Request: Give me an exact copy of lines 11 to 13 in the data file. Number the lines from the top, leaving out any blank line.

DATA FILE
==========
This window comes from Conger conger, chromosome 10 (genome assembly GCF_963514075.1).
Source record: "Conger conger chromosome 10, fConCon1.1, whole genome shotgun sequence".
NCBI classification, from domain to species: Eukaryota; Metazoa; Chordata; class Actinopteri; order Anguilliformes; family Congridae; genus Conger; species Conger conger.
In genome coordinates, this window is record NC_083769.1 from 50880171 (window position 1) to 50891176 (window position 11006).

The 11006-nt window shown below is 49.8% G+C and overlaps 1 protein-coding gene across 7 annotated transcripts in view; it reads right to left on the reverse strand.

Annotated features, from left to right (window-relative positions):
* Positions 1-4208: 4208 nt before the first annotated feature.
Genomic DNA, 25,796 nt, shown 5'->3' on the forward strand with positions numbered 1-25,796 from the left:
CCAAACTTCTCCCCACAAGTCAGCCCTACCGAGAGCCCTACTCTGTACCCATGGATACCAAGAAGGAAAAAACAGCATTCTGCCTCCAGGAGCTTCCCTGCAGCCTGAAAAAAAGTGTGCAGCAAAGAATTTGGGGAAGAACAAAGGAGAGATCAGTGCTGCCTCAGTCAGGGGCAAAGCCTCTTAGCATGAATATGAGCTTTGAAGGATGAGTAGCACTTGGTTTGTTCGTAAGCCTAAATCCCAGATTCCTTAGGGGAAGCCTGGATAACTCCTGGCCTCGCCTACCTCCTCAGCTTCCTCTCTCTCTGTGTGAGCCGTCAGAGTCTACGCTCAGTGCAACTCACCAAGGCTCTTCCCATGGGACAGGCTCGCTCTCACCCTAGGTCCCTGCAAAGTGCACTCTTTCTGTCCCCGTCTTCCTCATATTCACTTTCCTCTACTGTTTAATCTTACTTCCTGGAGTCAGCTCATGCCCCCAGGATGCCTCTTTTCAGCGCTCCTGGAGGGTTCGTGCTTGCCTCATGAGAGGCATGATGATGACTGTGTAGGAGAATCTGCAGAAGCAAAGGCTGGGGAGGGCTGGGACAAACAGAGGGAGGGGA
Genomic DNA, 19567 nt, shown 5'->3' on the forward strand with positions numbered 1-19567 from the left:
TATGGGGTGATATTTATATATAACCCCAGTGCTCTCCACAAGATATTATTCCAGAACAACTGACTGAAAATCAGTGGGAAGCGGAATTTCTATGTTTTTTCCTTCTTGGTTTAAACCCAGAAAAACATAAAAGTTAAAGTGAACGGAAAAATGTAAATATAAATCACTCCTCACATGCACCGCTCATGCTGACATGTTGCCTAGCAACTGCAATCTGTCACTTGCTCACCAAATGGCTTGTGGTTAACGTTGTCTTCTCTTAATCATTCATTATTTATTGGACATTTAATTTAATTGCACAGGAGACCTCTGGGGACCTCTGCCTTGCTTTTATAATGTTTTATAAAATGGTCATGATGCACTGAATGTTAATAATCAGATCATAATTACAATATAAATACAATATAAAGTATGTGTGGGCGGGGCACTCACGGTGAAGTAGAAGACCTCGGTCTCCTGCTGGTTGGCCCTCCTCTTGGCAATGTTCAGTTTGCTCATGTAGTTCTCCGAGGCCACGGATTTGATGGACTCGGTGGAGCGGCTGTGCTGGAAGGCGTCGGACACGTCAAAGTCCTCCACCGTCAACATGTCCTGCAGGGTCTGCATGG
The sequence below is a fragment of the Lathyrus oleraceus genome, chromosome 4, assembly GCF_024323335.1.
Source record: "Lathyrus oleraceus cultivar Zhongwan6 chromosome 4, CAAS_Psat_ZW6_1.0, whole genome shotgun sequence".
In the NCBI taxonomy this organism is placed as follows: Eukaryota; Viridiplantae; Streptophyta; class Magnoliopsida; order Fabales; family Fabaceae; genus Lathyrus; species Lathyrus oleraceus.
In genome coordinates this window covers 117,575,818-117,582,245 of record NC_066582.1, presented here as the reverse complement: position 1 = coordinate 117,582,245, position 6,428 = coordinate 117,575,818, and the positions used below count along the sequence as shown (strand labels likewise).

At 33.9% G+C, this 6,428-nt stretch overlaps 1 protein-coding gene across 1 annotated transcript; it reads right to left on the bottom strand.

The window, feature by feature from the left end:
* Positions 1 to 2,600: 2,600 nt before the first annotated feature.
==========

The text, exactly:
TATGGGGTGATATTTATATATAACCCCAGTGCTCTCCACAAGATATTATTCCAGAACAACTGACTGAAAATCAGTGGGAAGCGGAATTTCTATGTTTTTTCCTTCTTGGTTTAAACCCAGAAAAACATAAAAGTTAAAGTGAACGGAAAAATGTAAATATAAATCACTCCTCACATGCACCGCTCATGCTGACATGTTGCCTAGCAACTGCAATCTGTCACTTGCTCACCAAATGGCTTGTGGTTAACGTTGTCTTCTCTTAATCATTCATTATTTATTGGACATTTAATTTAATTGCACAGGAGACCTCTGGGGACCTCTGCCTTGCTTTTATAATGTTTTATAAAATGGTCATGATGCACTGAATGTTAATAATCAGATCATAATTACAATATAAATACAATATAAAGTATGTGTGGGCGGGGCACTCACGGTGAAGTAGAAGACCTCGGTCTCCTGCTGGTTGGCCCTCCTCTTGGCAATGTTCAGTTTGCTCATGTAGTTCTCCGAGGCCACGGATTTGATGGACTCGGTGGAGCGGCTGTGCTGGAAGGCGTCGGACACGTCAAAGTCCTCCACCGTCAACATGTCCTGCAGGGTCTGCATGG
The sequence below is a fragment of the Lathyrus oleraceus genome, chromosome 4, assembly GCF_024323335.1.
Source record: "Lathyrus oleraceus cultivar Zhongwan6 chromosome 4, CAAS_Psat_ZW6_1.0, whole genome shotgun sequence".